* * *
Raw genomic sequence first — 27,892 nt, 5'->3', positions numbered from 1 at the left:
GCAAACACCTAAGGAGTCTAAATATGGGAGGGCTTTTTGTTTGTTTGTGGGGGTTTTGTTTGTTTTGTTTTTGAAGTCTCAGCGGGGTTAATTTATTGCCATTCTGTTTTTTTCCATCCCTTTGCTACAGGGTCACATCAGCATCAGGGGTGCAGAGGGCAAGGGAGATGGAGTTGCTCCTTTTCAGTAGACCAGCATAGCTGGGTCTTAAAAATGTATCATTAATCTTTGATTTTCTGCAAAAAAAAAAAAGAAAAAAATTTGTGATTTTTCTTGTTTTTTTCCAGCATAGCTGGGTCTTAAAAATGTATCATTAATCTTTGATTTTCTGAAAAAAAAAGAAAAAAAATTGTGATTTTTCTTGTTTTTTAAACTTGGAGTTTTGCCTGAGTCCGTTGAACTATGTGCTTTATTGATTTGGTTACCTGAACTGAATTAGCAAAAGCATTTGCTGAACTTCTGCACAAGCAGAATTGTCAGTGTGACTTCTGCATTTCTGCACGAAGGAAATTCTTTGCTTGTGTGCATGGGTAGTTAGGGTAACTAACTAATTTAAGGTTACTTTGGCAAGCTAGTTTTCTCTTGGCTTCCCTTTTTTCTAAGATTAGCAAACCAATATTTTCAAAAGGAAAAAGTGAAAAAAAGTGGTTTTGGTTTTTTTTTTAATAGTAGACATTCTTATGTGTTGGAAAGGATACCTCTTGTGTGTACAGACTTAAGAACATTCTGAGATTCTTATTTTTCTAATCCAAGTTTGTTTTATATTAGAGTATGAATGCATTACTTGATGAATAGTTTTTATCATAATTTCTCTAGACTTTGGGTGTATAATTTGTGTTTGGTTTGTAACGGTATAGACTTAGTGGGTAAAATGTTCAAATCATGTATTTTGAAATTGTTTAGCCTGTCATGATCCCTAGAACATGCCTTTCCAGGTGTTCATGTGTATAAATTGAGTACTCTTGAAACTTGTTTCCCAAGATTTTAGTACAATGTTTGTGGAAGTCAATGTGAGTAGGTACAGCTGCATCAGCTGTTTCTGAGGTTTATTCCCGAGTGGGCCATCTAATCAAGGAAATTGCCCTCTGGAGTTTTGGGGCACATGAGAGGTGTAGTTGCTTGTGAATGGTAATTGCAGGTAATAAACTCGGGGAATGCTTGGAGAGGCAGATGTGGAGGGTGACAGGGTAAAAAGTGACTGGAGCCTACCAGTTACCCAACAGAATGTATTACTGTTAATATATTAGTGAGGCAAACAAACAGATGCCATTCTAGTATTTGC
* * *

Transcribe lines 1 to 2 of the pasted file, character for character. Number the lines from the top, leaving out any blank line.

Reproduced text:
Raw genomic sequence first — 27,892 nt, 5'->3', positions numbered from 1 at the left:
GCAAACACCTAAGGAGTCTAAATATGGGAGGGCTTTTTGTTTGTTTGTGGGGGTTTTGTTTGTTTTGTTTTTGAAGTCTCAGCGGGGTTAATTTATTGCCATTCTGTTTTTTTCCATCCCTTTGCTACAGGGTCACATCAGCATCAGGGGTGCAGAGGGCAAGGGAGATGGAGTTGCTCCTTTTCAGTAGACCAGCATAGCTGGGTCTTAAAAATGTATCATTAATCTTTGATTTTCTGCAAAAAAAAAAAAGAAAAAAATTTGTGATTTTTCTTGTTTTTTTCCAGCATAGCTGGGTCTTAAAAATGTATCATTAATCTTTGATTTTCTGAAAAAAAAAGAAAAAAAATTGTGATTTTTCTTGTTTTTTAAACTTGGAGTTTTGCCTGAGTCCGTTGAACTATGTGCTTTATTGATTTGGTTACCTGAACTGAATTAGCAAAAGCATTTGCTGAACTTCTGCACAAGCAGAATTGTCAGTGTGACTTCTGCATTTCTGCACGAAGGAAATTCTTTGCTTGTGTGCATGGGTAGTTAGGGTAACTAACTAATTTAAGGTTACTTTGGCAAGCTAGTTTTCTCTTGGCTTCCCTTTTTTCTAAGATTAGCAAACCAATATTTTCAAAAGGAAAAAGTGAAAAAAAGTGGTTTTGGTTTTTTTTTTAATAGTAGACATTCTTATGTGTTGGAAAGGATACCTCTTGTGTGTACAGACTTAAGAACATTCTGAGATTCTTATTTTTCTAATCCAAGTTTGTTTTATATTAGAGTATGAATGCATTACTTGATGAATAGTTTTTATCATAATTTCTCTAGACTTTGGGTGTATAATTTGTGTTTGGTTTGTAACGGTATAGACTTAGTGGGTAAAATGTTCAAATCATGTATTTTGAAATTGTTTAGCCTGTCATGATCCCTAGAACATGCCTTTCCAGGTGTTCATGTGTATAAATTGAGTACTCTTGAAACTTGTTTCCCAAGATTTTAGTACAATGTTTGTGGAAGTCAATGTGAGTAGGTACAGCTGCATCAGCTGTTTCTGAGGTTTATTCCCGAGTGGGCCATCTAATCAAGGAAATTGCCCTCTGGAGTTTTGGGGCACATGAGAGGTGTAGTTGCTTGTGAATGGTAATTGCAGGTAATAAACTCGGGGAATGCTTGGAGAGGCAGATGTGGAGGGTGACAGGGTAAAAAGTGACTGGAGCCTACCAGTTACCCAACAGAATGTATTACTGTTAATATATTAGTGAGGCAAACAAACAGATGCCATTCTAGTATTTGC